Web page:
Posted on Tuesday, September 28, 2010 by Jim Norrena
[photo: Jim Norrena]
MFA Program in Writing second-year student Alka Joshi is heading off to Florida in October for a three-week artists residency (Comic Book Workshop / Graphic Novels Residency) at the Atlantic Center for the Arts (ACA) with Russian master artist and seasoned graphic novelist Svetlana Chmakova (Dramacon, 2007, and Nightschool, 2006), who also drew and wrote a monthly serialized manga strip (aka comic strip) for CosmoGirl and has recently finished art directing a 52-episode animated series for television, called Teletoon, set to air in Canada and France.
Founded in 1982, the ACA provides artists, musicians, writers, and choreographers three-week residencies to study with master artists in their discipline. Past master artists have included Robert Rauschenberg, Edward Albee, Nick Cave, Ishmael Reed, and Merce Cunningham.
Other master artists involved in the ACA artists residency—also graphic novelists—include Craig Matthew Thompson, best known for Blankets, which Time magazine heralded as its number-one graphic novel in 2003; and Paul Pope (Heavy Liquid, 2001, and Batman Year 100, 2006).
Joshi has a particular affinity for the graphic novel art form and she's thrilled to have the opportunity to study with master artist Svetlana Chmakova, who like Joshi, was born and raised outside the United States. Chmakova's residency statement, which focuses on the rich history of how people in different countries and cultures deal with the reluctant transformation of ideas into scripts and drawings, appealed to Joshi, who desires to create larger appeal for her graphic novel, The Monkeys of Shimla, which deals with her family's emigration from India to the United States in 1967. (She likens it to "Persepolis meets Iowa State Fair.")
Currently Joshi is a teaching assistant for adjunct professor Matt Silady, instructor for the Writing and Literature Program’s upper-division “Graphic Novel” course that focuses on the development of the modern comic book and how the graphic novel has emerged as an important voice within contemporary literature. Silady, himself a graphic novelist, is the author of the The Homeless Channel (2007).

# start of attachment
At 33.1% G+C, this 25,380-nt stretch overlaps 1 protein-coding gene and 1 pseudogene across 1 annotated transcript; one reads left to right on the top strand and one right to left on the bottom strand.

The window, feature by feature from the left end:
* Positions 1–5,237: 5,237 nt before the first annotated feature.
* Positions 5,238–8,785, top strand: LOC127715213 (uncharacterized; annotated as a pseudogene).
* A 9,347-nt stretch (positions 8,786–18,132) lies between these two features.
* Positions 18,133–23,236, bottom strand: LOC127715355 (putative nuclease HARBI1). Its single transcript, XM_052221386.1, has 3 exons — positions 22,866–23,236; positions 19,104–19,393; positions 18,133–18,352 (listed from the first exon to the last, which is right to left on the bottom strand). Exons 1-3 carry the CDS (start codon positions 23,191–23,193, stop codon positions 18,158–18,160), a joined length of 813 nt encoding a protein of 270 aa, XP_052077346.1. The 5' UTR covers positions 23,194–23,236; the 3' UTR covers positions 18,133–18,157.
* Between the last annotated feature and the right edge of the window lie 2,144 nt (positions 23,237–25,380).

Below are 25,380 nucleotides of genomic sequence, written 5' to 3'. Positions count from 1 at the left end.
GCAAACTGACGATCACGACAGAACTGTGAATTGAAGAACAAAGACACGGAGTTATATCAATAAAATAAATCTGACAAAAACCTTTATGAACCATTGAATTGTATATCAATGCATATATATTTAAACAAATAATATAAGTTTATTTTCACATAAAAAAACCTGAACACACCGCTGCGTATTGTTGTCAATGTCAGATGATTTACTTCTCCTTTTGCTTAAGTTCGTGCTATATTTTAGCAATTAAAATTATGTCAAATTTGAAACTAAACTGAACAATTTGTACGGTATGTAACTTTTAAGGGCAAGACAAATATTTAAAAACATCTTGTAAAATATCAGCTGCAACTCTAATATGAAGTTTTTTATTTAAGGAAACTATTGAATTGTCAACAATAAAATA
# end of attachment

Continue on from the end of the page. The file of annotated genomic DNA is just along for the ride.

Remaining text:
According to the "Graphic Novel" course description: “While the general public has only recently accepted graphic literature as a mature artistic medium, the comic book has a long history of innovation and cultural significance.”
At the onset of working with Silady, Joshi 's The Monkeys of Shimla was being workshopped as part of the MFA Program in Writing's "Creative Nonfiction" course, taught by Carolyn Goodwin. It was during this course that she received "the excellent feedback [that] helped me strengthen the piece I submitted with my application." It also captured the attention of CCA faculty Zach Rogow, who saw the work in progress as part of an exhibition initiated by MFA Program in Writing student Samantha Budrot, called Writers Do Other Things Too. Rogow met with Joshi and expressed his enthusiasm for the work.
Aside from constructive workshop sessions and noteworthy praise from faculty, it was Silady who initially encouraged Joshi to apply for the ACA residency, after being tipped off about it by faculty member Gloria Frym. Each agreed she would be an ideal candidate.
Joshi couldn't be more thankful: “CCA instructors are extremely forthcoming with suggestions and ideas for improving our art. They sincerely relish the opportunity to stretch our minds and our abilities."
She went on to explain how CCA is truly supportive of students who are pushing boundaries and making art that matters: "This residency wouldn't have been possible without the constructive feedback and enthusiasm of CCA faculty and students who saw something in the work even I couldn't see. I never would have applied without their support, and I'm grateful for each person's contribution. Aside from learning about the craft of writing, receiving unwavering encouragement and finding out about opportunities like this one are also benefits of the CCA MFA Program in Writing."
It's evident from this tell-tale example in spiral marketing that not only do the writing programs at CCA support cutting-edge approaches to developing new art disciplines, as evidenced by the curricular support of the graphic novel, but also offer a faculty of stalwart professionals who literally practice what they teach.